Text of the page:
The U.S. Court of Appeals for the Ninth Circuit recently held that, under California law, a two year delay in failing to investigate the facts entitling a party to rescind a foreclosure sale transaction barred that equitable remedy, even though there was a genuine issue of material fact as to whether the plaintiff foreclosure buyer could have discovered material defects before the foreclosure sale.
A copy of the opinion is available at: Link to Opinion
A mortgagee ("Lender") initiated a non-judicial foreclosure of residential real estate in California, and sold that property at a foreclosure sale to a third party ("Buyer"). At the time of sale, the residential property lacked a certificate of occupancy and a residential easement to provide electrical utilities to the newly constructed home. Buyer discovered the utility easement issue soon after purchasing the property. Two years later, Buyer brought an action seeking to rescind the transaction on the basis of the Lender's failure to disclose the defect.
The District Court granted summary judgment in favor of the Lender against the Buyer holding that the Buyer was not entitled to the equitable remedy of rescission. The U.S Court of Appeals for the Ninth Circuit affirmed the district court's decision to grant summary judgment in favor of Lender.
The Ninth Circuit noted that one issue was whether the Buyer could have discovered the defect prior to the foreclosure sale. Karoutas v. HomeFed Bank, 232 Cal. App. 3d 767, 771 (1991). Under that inquiry, the Court found that there was a genuine issue of material fact as to whether the Buyer could have discovered the defects because 1) their due diligence exceeded industry standards; and 2) it was reasonable not to seek an occupancy certificate because the residence appeared to be constructed before 2007 and the City did not require occupancy certificates until 2010.
However, the Court relied on the language of Cal. Civ. Code s. 1691 that a party seeking rescission must do so "promptly upon discovering the facts upon discovering the facts entitling him to rescind". Cal. Civ. Code § 1691. The Buyer paid $624,000 for a residential property and shortly thereafter discovered that it could not be supplied with electricity (absent the purchase of an additional easement). The Court referred to the cases Bancroft v. Woodward, 183 Cal. 99, 108 (1920) and Jolly v. Eli Lilly & Co., 44 Cal. 3d 1103, 1112 (1988) to find that a reasonable person would have been put on inquiry of the wrongdoing, and therefore the Buyer would have a duty to investigate the facts supporting their equitable right to rescind.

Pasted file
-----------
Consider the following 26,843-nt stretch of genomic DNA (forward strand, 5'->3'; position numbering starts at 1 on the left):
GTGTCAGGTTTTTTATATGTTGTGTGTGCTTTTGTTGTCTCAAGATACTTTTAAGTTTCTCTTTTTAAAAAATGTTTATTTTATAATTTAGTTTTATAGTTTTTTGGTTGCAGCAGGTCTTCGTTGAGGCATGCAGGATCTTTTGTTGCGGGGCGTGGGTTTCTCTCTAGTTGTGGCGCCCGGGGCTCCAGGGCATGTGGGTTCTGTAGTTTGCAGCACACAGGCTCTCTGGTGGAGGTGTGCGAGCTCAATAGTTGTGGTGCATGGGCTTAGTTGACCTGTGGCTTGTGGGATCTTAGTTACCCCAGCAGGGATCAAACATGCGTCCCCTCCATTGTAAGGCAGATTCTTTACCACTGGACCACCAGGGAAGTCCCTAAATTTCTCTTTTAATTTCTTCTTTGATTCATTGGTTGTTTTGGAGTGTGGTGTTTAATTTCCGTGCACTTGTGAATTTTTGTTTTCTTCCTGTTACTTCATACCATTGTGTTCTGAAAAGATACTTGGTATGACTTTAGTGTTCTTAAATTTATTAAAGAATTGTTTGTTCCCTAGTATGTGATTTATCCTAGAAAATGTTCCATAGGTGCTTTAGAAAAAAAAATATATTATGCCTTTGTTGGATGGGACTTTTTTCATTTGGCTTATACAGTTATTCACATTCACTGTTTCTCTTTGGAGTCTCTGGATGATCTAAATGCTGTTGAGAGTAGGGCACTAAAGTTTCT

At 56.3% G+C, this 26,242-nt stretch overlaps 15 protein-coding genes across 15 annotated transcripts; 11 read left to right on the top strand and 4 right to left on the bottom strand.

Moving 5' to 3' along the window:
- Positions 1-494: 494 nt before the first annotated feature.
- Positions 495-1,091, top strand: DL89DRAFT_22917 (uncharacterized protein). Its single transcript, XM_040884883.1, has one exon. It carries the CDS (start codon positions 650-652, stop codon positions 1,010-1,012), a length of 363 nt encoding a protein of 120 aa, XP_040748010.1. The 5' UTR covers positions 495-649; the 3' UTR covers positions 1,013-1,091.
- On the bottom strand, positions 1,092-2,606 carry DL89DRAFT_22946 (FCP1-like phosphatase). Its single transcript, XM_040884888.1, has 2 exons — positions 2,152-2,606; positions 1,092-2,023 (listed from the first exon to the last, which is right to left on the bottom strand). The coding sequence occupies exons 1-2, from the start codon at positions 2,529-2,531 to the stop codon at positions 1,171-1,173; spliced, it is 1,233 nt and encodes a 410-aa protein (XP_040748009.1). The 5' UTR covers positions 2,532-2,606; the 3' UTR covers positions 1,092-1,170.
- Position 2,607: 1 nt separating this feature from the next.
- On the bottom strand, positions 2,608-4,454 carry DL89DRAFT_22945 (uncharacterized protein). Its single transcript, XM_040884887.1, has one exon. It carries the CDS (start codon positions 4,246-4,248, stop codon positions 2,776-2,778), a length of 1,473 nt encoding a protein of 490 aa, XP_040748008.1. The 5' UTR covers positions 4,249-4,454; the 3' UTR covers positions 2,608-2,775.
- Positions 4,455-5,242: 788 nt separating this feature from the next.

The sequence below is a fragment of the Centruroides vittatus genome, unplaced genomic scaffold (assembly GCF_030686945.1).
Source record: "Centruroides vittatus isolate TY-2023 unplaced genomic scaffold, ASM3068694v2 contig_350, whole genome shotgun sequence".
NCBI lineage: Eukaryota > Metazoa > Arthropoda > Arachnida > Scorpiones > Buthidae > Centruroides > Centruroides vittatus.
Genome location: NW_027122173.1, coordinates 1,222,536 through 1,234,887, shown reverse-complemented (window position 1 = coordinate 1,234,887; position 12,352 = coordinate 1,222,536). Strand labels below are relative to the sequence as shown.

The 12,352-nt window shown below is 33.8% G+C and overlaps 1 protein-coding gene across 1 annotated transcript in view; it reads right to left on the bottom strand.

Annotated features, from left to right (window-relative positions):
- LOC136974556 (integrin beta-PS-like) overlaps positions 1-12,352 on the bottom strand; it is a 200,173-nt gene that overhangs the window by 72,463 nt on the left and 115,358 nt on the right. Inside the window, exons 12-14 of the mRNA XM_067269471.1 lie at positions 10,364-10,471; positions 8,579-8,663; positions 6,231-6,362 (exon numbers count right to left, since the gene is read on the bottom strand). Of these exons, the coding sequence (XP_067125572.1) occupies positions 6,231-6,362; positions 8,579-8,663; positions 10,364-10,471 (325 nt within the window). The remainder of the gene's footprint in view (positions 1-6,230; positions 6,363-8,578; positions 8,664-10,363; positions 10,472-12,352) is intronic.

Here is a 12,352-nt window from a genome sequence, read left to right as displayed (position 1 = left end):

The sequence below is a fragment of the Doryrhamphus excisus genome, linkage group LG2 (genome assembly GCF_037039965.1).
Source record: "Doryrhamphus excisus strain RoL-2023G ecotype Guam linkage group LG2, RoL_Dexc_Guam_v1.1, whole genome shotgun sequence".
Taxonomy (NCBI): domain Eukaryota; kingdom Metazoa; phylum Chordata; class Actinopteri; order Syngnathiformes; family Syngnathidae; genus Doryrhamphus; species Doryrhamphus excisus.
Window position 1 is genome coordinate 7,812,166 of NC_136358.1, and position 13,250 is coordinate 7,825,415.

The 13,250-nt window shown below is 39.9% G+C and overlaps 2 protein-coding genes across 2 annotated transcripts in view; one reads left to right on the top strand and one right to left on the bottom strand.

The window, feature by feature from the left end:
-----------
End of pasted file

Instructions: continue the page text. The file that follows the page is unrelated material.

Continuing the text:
The Ninth Circuit reasoned that the Buyer could have discovered the electricity defect early on, and therefore, there was no genuine issue of material fact that the Buyer was put on inquiry notice of wrongdoing. The Buyer was deemed to know all facts that could be discovered from a reasonable investigation under Fox v. Ethicon Endo-Surgery, Inc., 35 Cal. 4th 797, 808-09 (2005).
The Court noted that, under Karoutas, as a foreclosing mortgagee, the Lender had the same duty to disclose defects regarding property as any other seller. The Lender presented evidence that the foreclosed borrower informed the Buyer of the defects at the time of sale. Thus, the Ninth Circuit held that, because the Buyer did not present any evidence that it would not have been able to discover facts supporting its right to rescind at the time it discovered the defects, there was no question of material fact on that issue.
Moreover, the Ninth Circuit noted, instead of pursuing its claims, the Buyer took actions inconsistent with unwinding the contract such as encumbering the property, building improvements, and attempting to sell. Therefore, the Court held that the Buyer affirmed the transaction and lost its equitable right to rescind.
Because there was no genuine issue of material fact as to whether the delay deprived the Buyer of the equitable right to rescind under California law, the Ninth Circuit held that the Lender was entitled to summary judgment on that issue.